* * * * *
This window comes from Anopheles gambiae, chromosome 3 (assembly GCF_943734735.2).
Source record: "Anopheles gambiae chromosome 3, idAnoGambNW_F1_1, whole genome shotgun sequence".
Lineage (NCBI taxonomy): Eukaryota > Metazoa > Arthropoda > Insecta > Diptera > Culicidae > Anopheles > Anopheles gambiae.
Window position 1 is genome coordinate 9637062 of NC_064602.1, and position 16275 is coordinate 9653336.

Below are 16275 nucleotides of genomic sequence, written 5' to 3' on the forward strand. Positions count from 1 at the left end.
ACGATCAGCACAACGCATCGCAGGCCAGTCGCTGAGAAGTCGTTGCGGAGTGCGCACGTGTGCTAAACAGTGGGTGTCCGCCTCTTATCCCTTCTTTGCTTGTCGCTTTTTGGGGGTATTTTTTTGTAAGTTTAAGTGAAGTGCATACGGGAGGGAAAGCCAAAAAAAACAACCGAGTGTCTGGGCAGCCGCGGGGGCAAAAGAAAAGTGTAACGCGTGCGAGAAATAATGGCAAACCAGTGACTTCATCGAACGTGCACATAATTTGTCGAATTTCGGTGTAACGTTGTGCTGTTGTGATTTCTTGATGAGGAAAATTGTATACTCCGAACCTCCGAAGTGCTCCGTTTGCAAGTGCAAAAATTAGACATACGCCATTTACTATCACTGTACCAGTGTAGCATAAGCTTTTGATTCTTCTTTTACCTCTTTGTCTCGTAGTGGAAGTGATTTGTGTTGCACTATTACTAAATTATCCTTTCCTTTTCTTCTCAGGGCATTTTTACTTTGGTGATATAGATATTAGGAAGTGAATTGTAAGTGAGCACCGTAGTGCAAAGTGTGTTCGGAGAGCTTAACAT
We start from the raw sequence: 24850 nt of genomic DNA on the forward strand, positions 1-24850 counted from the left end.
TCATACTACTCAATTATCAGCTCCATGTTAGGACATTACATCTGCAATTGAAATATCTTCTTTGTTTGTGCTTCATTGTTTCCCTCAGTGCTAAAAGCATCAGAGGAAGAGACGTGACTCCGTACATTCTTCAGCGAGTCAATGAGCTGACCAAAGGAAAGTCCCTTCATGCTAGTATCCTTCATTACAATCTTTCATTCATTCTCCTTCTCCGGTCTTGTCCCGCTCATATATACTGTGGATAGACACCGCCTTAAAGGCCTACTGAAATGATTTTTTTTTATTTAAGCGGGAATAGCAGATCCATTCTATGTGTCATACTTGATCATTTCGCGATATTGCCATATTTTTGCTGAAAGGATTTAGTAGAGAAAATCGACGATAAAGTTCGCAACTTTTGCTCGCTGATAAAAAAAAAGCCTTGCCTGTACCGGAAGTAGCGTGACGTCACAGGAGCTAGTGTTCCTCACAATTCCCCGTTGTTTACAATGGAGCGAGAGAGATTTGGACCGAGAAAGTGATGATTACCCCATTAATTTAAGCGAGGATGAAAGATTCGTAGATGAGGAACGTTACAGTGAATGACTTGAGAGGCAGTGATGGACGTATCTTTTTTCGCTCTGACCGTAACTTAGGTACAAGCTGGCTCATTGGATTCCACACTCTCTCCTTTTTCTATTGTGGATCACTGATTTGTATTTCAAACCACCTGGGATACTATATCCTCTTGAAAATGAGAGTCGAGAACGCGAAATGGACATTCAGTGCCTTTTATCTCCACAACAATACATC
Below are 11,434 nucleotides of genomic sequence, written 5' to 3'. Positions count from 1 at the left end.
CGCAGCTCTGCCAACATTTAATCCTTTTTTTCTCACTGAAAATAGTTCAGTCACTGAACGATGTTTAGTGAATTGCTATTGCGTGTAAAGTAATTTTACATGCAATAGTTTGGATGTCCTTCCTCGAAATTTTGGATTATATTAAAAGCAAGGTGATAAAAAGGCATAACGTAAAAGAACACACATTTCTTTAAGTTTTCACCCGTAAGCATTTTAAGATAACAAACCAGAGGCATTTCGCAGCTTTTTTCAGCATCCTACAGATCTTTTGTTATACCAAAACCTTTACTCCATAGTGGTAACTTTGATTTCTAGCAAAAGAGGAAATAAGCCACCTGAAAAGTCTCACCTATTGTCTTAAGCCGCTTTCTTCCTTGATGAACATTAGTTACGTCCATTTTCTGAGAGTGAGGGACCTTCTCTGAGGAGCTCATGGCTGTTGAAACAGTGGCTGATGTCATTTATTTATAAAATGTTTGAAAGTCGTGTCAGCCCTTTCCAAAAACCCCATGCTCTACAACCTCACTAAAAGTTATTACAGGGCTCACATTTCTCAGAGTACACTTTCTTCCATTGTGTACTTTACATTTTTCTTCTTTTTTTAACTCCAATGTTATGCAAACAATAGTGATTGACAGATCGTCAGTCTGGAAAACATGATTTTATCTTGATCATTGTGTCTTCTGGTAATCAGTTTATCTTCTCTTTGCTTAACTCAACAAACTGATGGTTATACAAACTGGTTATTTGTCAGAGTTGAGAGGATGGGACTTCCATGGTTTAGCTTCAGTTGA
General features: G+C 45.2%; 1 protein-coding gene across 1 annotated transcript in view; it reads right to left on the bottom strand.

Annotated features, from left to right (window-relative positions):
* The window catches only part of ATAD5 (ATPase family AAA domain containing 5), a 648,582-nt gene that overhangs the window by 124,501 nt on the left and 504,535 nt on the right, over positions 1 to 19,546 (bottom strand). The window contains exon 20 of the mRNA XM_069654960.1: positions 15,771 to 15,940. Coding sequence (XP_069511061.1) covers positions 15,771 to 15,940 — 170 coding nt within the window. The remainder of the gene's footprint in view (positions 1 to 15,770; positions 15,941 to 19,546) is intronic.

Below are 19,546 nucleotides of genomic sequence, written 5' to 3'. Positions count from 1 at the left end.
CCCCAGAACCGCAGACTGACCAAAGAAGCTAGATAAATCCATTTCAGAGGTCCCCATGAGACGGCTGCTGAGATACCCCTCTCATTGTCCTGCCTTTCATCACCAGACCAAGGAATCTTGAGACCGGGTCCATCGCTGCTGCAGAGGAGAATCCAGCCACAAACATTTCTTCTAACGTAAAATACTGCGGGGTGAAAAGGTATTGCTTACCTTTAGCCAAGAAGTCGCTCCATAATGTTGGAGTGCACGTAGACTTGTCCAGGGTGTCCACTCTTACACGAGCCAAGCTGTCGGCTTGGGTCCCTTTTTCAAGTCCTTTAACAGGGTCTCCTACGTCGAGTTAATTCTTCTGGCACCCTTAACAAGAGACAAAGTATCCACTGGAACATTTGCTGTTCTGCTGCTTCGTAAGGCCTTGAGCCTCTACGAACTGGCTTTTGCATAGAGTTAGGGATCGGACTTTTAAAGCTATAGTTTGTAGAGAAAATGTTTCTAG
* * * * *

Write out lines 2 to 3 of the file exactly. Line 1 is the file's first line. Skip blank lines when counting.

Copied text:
Source record: "Anopheles gambiae chromosome 3, idAnoGambNW_F1_1, whole genome shotgun sequence".
Lineage (NCBI taxonomy): Eukaryota > Metazoa > Arthropoda > Insecta > Diptera > Culicidae > Anopheles > Anopheles gambiae.